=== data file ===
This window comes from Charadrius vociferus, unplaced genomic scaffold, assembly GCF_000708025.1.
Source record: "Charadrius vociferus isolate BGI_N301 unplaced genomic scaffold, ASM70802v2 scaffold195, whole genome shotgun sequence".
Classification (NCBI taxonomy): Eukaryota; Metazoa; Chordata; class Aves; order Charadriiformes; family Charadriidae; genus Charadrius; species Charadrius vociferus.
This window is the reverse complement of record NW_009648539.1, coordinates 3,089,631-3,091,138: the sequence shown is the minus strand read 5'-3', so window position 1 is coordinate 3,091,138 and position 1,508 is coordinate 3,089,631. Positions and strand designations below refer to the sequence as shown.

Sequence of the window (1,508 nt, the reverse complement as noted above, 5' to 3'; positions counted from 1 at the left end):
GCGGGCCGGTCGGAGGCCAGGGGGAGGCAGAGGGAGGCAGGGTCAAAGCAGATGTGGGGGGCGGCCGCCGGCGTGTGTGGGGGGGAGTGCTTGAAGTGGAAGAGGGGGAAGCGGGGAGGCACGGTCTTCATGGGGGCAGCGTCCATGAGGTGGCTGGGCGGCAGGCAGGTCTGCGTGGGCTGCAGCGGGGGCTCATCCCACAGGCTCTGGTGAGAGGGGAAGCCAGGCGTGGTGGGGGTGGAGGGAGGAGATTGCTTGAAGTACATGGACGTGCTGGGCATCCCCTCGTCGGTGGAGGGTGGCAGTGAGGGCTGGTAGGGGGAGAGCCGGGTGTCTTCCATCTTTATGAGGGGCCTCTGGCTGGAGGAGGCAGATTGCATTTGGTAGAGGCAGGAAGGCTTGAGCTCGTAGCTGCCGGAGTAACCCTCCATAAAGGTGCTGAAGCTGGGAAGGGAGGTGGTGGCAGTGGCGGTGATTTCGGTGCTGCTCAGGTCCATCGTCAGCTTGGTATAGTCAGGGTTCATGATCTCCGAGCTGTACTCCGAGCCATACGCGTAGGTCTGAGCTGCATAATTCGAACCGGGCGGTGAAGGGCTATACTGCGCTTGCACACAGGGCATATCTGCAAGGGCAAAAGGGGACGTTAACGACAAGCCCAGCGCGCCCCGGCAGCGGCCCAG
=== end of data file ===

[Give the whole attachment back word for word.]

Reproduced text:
This window comes from Charadrius vociferus, unplaced genomic scaffold, assembly GCF_000708025.1.
Source record: "Charadrius vociferus isolate BGI_N301 unplaced genomic scaffold, ASM70802v2 scaffold195, whole genome shotgun sequence".
Classification (NCBI taxonomy): Eukaryota; Metazoa; Chordata; class Aves; order Charadriiformes; family Charadriidae; genus Charadrius; species Charadrius vociferus.
This window is the reverse complement of record NW_009648539.1, coordinates 3,089,631-3,091,138: the sequence shown is the minus strand read 5'-3', so window position 1 is coordinate 3,091,138 and position 1,508 is coordinate 3,089,631. Positions and strand designations below refer to the sequence as shown.

Sequence of the window (1,508 nt, the reverse complement as noted above, 5' to 3'; positions counted from 1 at the left end):
GCGGGCCGGTCGGAGGCCAGGGGGAGGCAGAGGGAGGCAGGGTCAAAGCAGATGTGGGGGGCGGCCGCCGGCGTGTGTGGGGGGGAGTGCTTGAAGTGGAAGAGGGGGAAGCGGGGAGGCACGGTCTTCATGGGGGCAGCGTCCATGAGGTGGCTGGGCGGCAGGCAGGTCTGCGTGGGCTGCAGCGGGGGCTCATCCCACAGGCTCTGGTGAGAGGGGAAGCCAGGCGTGGTGGGGGTGGAGGGAGGAGATTGCTTGAAGTACATGGACGTGCTGGGCATCCCCTCGTCGGTGGAGGGTGGCAGTGAGGGCTGGTAGGGGGAGAGCCGGGTGTCTTCCATCTTTATGAGGGGCCTCTGGCTGGAGGAGGCAGATTGCATTTGGTAGAGGCAGGAAGGCTTGAGCTCGTAGCTGCCGGAGTAACCCTCCATAAAGGTGCTGAAGCTGGGAAGGGAGGTGGTGGCAGTGGCGGTGATTTCGGTGCTGCTCAGGTCCATCGTCAGCTTGGTATAGTCAGGGTTCATGATCTCCGAGCTGTACTCCGAGCCATACGCGTAGGTCTGAGCTGCATAATTCGAACCGGGCGGTGAAGGGCTATACTGCGCTTGCACACAGGGCATATCTGCAAGGGCAAAAGGGGACGTTAACGACAAGCCCAGCGCGCCCCGGCAGCGGCCCAG